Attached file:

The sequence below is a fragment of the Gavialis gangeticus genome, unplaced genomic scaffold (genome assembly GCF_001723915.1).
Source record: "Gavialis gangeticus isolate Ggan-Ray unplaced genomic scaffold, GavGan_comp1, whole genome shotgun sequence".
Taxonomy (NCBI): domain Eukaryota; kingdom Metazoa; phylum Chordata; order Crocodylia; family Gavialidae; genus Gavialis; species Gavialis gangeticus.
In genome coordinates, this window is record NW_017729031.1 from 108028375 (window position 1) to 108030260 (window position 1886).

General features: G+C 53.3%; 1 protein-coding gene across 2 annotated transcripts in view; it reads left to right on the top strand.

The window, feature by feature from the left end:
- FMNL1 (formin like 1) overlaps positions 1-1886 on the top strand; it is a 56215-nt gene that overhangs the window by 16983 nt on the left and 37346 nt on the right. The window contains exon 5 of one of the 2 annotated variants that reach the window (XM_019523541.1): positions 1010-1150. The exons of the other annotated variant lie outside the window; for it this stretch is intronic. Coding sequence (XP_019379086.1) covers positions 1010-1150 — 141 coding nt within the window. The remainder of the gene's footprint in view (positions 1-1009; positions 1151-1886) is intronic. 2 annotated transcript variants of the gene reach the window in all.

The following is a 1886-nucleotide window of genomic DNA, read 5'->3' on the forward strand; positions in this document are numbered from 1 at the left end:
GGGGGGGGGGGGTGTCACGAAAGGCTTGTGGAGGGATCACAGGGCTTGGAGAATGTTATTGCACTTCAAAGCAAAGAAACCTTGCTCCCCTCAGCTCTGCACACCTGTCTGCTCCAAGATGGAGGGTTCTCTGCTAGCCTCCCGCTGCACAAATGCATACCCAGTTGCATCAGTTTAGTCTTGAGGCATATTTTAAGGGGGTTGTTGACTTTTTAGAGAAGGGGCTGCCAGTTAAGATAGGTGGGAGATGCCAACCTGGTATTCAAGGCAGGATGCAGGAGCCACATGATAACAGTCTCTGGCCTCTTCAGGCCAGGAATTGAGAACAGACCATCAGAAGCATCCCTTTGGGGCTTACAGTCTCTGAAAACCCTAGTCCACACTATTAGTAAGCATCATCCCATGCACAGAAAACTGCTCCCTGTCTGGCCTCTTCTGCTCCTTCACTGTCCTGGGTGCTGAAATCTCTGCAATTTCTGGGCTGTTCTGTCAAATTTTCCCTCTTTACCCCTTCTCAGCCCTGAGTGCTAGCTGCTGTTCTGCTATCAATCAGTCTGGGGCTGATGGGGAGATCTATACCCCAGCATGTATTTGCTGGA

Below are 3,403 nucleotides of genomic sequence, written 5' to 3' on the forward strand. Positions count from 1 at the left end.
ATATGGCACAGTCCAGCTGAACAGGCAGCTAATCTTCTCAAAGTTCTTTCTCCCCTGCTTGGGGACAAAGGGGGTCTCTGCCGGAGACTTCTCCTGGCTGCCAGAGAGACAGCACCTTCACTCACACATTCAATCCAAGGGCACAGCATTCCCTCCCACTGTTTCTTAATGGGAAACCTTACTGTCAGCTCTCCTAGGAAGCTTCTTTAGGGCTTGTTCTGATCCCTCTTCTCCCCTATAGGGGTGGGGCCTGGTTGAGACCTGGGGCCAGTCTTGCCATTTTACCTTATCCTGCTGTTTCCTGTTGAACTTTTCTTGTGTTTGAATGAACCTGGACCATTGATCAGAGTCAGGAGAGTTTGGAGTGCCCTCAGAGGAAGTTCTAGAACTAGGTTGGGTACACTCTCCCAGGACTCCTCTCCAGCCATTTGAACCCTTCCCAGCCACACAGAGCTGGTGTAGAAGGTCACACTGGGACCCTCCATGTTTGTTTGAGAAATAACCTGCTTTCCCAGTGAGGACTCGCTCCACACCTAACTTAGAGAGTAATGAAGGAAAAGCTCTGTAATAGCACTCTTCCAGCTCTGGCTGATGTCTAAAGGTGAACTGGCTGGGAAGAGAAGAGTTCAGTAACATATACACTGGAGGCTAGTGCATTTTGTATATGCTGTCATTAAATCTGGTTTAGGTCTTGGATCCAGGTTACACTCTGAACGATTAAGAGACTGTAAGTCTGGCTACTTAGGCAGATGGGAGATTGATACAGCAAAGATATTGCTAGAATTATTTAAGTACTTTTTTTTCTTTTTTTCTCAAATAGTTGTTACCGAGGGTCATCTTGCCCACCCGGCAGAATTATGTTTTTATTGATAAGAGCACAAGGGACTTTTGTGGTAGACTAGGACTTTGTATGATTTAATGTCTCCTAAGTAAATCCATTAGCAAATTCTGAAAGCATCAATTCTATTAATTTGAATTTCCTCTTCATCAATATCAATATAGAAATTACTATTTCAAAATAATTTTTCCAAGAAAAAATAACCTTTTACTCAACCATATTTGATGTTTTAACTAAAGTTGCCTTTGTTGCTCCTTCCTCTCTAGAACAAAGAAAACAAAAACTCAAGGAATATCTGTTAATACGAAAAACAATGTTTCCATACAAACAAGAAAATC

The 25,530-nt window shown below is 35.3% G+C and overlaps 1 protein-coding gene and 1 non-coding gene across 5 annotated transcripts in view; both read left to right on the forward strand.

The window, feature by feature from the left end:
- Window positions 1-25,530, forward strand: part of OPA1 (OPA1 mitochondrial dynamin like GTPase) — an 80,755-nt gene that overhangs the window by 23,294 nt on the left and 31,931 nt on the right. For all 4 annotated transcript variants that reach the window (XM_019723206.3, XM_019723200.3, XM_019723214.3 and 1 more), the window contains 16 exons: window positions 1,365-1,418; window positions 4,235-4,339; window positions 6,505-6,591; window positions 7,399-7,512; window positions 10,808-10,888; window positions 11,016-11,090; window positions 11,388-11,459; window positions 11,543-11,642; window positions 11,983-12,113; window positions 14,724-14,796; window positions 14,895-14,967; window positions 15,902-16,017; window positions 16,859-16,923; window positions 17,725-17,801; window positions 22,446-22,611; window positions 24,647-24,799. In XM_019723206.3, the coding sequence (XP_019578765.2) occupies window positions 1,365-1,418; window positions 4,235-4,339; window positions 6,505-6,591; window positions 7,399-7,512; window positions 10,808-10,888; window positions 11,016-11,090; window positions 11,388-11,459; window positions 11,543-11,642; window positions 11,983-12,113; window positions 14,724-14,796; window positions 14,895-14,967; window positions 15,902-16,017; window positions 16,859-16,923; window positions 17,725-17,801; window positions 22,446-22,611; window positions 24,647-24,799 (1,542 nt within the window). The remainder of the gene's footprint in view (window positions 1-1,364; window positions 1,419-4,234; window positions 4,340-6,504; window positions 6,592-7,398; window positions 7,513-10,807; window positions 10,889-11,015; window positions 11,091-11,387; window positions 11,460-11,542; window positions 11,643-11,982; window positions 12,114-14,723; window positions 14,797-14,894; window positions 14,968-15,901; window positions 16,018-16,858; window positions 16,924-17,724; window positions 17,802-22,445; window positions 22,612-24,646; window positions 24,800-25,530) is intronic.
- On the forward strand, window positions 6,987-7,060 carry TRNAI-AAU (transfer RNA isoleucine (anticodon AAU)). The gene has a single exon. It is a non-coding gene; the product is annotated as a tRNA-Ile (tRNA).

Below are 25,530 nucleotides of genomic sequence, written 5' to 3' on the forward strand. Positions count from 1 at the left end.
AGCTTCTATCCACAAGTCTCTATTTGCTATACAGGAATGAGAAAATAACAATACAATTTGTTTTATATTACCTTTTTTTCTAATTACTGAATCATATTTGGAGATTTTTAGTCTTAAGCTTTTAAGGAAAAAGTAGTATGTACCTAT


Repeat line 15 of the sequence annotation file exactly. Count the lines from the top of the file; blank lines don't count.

- On the forward strand, window positions 6,987-7,060 carry TRNAI-AAU (transfer RNA isoleucine (anticodon AAU)). The gene has a single exon. It is a non-coding gene; the product is annotated as a tRNA-Ile (tRNA).